Four pet entrepreneurs take a leap of faith to follow their passion
By Carol Bryant
Leaving a successful career is never easy, especially in these rocky economic times. Yet many talented entrepreneurs have given up the security of their old jobs to start new pet-related businesses. Luckily, the industry is thriving. An estimated $53 billion will be spent in the U.S. pet industry this year—reaching an all-time high, according to the American Pet Products Association (APPA). From doggie daycares to canine spa treatments, the business is booming, and these inspiring entrepreneurs are in the thick of it.
TAILS interviewed four talented business owners who took a leap and followed their love of animals.
Writing for a cause
After 25 years working as a copywriter and project manager in marketing communications, Pam Foster switched gears and created PetCopyWriter.com. Her site offers marketing services to companies looking to reach the pet industry. “I realized I was working with all these different industries, but my heart was in the pet industry. I knew that was where I belonged.”
Foster did not allow herself to be held back by fears that her career move would not be profitable. “I get up every day and write about people who are making a living celebrating pets. The pet community is so warm, fun, and caring; it really makes a big difference,” she says. Today, Foster wakes up excited to go to work, fueled by the energy and joy she shares with her clients. “This is a growing industry. I always feel that not only do I love working [in the pet industry], but I can survive financially. It is not even work, it is a joy.”
Inspiration comes in all kinds of packages
One day, Kristin Elliott observed a woman struggling to push a baby stroller while walking her dog. With a crying baby on her hip, and a bag of pet waste repeatedly hitting the baby’s leg, the walk was clearly not going well. Elliott was inspired to create the Doodie Pack. This unique saddlebag allows your dog to carry not only his own waste bag, but also your keys, phone, and more.
A science teacher, wife, and mom to three daughters, Elliott already had her hands full when she got started. Her advice for other people who want to take the leap into starting a pet-oriented career is to be realistic about the commitment. “Building a new career or business takes many hours, sometimes even more than 40 a week,” she says. “Be prepared to be in conflict in terms of your time. Stay organized and communicate your needs—a new business needs to find balance in your life’s framework.”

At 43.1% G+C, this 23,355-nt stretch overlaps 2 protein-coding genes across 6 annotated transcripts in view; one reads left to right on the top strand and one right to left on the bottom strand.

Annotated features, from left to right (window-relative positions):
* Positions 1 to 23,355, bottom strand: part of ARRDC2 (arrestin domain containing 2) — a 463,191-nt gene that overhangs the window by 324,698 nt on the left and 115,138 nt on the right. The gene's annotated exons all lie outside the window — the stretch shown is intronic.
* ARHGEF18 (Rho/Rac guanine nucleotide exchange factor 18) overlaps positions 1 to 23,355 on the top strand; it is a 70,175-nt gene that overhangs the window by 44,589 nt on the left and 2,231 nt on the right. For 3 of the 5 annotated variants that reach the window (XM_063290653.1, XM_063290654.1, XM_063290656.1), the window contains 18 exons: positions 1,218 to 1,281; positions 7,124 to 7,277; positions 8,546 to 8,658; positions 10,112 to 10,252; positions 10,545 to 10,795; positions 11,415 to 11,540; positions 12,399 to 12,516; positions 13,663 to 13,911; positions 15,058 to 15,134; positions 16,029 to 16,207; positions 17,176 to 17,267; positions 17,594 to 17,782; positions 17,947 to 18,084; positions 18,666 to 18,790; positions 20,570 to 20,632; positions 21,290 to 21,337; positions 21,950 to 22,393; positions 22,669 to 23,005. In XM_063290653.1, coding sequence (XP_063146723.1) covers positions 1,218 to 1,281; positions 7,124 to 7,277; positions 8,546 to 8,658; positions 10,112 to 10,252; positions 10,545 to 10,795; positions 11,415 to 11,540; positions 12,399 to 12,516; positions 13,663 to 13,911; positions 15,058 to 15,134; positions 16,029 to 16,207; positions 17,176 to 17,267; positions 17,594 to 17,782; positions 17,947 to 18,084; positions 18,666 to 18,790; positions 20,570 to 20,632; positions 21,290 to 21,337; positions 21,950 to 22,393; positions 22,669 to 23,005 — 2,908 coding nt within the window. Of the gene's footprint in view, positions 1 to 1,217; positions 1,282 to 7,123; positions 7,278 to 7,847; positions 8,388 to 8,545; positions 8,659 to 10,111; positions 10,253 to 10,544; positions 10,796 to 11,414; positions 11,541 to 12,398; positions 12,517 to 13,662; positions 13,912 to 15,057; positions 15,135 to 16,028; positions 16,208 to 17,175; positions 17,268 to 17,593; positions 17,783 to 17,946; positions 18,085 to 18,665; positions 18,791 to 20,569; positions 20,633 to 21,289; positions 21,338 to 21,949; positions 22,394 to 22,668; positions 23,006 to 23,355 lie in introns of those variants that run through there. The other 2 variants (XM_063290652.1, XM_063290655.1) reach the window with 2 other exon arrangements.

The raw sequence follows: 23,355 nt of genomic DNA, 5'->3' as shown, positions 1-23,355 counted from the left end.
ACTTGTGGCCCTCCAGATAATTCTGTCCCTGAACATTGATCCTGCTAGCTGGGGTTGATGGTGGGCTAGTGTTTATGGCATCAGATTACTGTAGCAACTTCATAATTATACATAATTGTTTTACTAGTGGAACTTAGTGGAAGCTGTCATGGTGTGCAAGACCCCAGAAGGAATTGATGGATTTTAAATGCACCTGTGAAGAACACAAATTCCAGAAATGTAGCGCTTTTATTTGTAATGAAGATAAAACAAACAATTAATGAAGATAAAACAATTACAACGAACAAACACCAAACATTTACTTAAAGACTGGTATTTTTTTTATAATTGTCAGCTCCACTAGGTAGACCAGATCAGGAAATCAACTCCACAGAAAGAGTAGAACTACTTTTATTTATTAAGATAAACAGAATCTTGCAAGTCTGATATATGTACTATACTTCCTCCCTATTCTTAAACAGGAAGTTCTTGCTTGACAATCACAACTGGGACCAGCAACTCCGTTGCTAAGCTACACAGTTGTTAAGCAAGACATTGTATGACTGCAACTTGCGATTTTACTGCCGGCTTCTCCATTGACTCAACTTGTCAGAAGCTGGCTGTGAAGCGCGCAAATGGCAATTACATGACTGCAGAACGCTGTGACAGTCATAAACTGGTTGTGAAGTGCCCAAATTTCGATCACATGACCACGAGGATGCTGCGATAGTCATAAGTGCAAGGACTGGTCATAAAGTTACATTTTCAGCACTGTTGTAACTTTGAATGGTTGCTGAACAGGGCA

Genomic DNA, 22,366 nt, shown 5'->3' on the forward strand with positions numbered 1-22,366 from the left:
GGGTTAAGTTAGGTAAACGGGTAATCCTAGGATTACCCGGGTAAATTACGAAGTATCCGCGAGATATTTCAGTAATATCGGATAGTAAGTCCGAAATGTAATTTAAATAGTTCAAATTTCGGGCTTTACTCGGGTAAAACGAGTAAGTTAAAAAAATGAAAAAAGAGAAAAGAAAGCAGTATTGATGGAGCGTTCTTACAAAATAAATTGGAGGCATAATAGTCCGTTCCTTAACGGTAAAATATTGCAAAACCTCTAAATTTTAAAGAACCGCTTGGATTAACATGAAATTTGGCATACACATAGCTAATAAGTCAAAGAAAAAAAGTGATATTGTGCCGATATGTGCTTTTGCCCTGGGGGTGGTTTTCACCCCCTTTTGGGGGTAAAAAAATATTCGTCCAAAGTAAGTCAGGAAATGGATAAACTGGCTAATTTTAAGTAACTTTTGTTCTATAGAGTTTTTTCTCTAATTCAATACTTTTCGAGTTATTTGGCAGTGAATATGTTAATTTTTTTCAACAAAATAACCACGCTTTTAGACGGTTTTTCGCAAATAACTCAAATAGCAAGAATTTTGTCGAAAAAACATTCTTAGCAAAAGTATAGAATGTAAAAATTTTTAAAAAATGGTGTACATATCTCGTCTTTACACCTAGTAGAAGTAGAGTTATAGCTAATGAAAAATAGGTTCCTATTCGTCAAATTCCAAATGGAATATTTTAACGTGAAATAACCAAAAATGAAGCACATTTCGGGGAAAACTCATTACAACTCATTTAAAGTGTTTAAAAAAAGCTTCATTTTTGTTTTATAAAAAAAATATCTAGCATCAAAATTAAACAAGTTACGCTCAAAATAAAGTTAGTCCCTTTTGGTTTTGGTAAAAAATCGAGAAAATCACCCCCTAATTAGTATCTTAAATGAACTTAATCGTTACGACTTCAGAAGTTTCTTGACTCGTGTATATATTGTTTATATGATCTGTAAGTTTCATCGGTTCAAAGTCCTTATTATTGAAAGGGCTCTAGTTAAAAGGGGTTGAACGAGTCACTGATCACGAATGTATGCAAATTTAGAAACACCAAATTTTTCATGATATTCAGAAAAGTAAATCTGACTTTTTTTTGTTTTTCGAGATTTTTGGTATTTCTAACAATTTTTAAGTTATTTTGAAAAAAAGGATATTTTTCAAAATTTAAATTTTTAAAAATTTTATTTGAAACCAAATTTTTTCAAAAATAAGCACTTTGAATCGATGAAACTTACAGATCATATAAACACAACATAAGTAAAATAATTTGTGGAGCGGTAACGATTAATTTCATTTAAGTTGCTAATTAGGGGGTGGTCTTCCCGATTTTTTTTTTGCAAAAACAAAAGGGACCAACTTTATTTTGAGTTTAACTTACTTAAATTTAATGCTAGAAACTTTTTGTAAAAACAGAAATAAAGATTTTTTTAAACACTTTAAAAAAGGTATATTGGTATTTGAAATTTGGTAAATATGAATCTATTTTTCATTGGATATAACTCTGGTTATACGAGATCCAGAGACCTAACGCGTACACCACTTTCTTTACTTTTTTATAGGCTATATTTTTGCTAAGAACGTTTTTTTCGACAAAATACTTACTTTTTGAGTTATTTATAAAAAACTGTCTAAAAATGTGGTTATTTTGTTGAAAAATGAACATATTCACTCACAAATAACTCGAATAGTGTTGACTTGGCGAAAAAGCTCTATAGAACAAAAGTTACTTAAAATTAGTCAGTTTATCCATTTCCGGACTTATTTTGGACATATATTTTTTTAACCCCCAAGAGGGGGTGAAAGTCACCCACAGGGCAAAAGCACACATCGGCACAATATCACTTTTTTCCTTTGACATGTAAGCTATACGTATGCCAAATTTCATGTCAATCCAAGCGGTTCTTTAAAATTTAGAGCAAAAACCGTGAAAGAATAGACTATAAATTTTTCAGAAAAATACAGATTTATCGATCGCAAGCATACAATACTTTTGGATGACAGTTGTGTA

The spirited entrepreneur reports that juggling her many roles has been tough, but worth it. She started her business, because she loves what she does, not just for profit. “There is a genuine spirit among pet people. Anyone doing business for the sole purpose of profiting will be sniffed out,” she says.
If you can’t find it, create it
Frustrated with how difficult it was to find high-quality pet products, Shaheed Khan left his career as an architect and started Oliver’s Pet Care—an online business that makes it easy for pet parents to learn about and purchase the best in pet supplies. “I always thought architecture was my passion until I started Oliver’s Pet Care,” Khan says. “I definitely had doubts, as there is always a risk to starting a new business. My new optimism completely outweighed my doubts, however, and I took the next step.”
The name comes from Khan’s dog Oliver, whom he and his wife adopted in 2009. When asked if he is happier now than he was in his previous profession, Khan responds with an emphatic, “Yes!”
“Having Oliver in our lives just showed us how amazing the human-animal bond is. Working every day to find quality items for pets is definitely what makes me happy.”
A piece of the pet industry pie
GiggyBites, located in Chadds Ford, Pennsylvania, was created to provide fresh-baked gourmet pet treats and unique gift items to pet lovers. After working in a variety of careers, owner Stephanie Rossino feels at home in the bakery. “We really enjoy helping people find the right food and treats for their dogs. One customer’s service dog was diagnosed with cancer, and our liver muffins were the only things she would eat,” Rossino says. “I went from food service to computers to dog treats, but all roads led to this.”
Rossino may be working harder than ever, but she is confident she has found her passion. “Knowing we can help people better their dogs’ lives is so rewarding,” she says.